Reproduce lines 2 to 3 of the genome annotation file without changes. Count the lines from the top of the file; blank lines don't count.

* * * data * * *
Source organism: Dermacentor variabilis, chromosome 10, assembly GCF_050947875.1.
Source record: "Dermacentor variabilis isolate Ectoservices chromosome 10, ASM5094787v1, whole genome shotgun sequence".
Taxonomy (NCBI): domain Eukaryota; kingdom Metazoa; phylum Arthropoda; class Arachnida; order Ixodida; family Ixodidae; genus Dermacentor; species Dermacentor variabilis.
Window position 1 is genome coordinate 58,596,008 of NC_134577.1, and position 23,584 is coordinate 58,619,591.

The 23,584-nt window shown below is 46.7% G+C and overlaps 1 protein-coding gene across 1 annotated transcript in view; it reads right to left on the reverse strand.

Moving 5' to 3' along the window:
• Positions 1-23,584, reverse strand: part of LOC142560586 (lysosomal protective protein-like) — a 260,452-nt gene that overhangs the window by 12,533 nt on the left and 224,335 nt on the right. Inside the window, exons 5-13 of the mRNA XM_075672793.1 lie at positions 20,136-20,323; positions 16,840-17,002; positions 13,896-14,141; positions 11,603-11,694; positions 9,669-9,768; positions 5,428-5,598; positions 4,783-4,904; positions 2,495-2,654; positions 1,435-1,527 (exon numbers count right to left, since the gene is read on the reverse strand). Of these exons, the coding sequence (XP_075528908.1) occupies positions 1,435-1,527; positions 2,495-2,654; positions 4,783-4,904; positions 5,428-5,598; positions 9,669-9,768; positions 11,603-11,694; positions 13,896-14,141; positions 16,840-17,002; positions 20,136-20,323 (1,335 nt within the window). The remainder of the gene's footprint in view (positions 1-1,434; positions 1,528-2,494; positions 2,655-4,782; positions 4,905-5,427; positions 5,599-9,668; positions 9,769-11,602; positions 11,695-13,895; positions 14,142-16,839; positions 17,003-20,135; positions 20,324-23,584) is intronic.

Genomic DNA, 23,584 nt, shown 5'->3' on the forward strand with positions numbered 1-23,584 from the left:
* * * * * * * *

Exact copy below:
Source record: "Dermacentor variabilis isolate Ectoservices chromosome 10, ASM5094787v1, whole genome shotgun sequence".
Taxonomy (NCBI): domain Eukaryota; kingdom Metazoa; phylum Arthropoda; class Arachnida; order Ixodida; family Ixodidae; genus Dermacentor; species Dermacentor variabilis.